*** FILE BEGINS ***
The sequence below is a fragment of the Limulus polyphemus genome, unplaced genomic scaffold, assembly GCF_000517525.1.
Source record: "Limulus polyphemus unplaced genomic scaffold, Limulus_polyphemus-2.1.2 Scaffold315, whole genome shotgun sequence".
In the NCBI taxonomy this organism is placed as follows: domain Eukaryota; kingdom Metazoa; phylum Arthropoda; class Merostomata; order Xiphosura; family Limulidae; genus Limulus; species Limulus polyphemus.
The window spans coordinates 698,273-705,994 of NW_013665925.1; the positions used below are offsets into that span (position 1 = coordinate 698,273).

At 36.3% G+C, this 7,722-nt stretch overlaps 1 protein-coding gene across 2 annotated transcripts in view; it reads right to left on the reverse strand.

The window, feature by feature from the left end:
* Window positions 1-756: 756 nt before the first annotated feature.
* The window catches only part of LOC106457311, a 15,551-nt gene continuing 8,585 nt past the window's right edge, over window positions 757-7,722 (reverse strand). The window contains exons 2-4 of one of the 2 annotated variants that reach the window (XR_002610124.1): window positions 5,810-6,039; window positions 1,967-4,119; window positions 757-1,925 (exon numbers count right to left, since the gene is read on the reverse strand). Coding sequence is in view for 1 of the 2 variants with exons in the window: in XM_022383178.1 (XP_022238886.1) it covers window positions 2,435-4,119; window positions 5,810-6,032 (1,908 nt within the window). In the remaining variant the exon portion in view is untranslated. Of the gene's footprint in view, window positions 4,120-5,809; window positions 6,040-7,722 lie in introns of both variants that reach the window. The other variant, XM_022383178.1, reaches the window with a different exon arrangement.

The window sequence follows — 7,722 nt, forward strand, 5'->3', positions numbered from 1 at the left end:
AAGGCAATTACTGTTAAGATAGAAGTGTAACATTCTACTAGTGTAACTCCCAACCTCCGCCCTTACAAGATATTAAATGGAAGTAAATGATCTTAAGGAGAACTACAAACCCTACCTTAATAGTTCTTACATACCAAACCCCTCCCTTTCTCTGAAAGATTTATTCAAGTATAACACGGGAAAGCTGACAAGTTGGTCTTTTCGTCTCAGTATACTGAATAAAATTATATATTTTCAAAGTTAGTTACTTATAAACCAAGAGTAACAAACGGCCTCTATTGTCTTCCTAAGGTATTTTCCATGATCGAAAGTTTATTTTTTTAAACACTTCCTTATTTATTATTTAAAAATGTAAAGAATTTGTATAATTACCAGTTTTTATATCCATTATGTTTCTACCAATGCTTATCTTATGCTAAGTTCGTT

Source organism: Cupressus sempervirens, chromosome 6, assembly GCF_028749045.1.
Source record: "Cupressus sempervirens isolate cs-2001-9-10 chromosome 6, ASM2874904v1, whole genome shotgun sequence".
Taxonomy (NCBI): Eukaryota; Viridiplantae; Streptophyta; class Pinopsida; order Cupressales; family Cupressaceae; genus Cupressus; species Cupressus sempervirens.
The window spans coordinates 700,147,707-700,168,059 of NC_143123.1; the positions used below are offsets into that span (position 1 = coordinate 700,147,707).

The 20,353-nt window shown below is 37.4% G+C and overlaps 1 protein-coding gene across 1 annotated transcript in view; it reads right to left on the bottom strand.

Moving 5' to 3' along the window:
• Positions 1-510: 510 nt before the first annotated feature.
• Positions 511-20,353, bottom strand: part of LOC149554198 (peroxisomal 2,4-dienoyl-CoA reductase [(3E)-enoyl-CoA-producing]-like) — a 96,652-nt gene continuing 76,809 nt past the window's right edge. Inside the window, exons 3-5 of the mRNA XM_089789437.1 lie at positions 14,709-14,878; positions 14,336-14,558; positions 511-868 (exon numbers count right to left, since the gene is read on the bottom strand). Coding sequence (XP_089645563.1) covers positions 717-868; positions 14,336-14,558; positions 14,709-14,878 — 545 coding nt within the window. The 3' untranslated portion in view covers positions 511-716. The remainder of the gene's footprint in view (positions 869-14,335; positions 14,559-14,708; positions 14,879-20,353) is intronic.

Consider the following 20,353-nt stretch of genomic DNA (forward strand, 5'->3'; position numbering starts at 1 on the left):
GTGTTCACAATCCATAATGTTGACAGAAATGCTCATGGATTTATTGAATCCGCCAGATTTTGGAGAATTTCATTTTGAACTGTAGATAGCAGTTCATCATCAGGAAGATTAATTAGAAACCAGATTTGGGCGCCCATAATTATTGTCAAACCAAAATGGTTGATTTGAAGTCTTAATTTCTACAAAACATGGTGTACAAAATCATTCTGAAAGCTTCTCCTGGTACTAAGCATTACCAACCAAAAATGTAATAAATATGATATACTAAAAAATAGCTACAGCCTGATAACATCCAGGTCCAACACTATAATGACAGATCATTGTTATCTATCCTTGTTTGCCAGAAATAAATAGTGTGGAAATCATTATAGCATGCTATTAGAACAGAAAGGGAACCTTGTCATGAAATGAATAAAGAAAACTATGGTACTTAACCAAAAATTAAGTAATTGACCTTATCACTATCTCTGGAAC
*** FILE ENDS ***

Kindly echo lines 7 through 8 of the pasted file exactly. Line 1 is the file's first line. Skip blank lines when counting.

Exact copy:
* Window positions 1-756: 756 nt before the first annotated feature.
* The window catches only part of LOC106457311, a 15,551-nt gene continuing 8,585 nt past the window's right edge, over window positions 757-7,722 (reverse strand). The window contains exons 2-4 of one of the 2 annotated variants that reach the window (XR_002610124.1): window positions 5,810-6,039; window positions 1,967-4,119; window positions 757-1,925 (exon numbers count right to left, since the gene is read on the reverse strand). Coding sequence is in view for 1 of the 2 variants with exons in the window: in XM_022383178.1 (XP_022238886.1) it covers window positions 2,435-4,119; window positions 5,810-6,032 (1,908 nt within the window). In the remaining variant the exon portion in view is untranslated. Of the gene's footprint in view, window positions 4,120-5,809; window positions 6,040-7,722 lie in introns of both variants that reach the window. The other variant, XM_022383178.1, reaches the window with a different exon arrangement.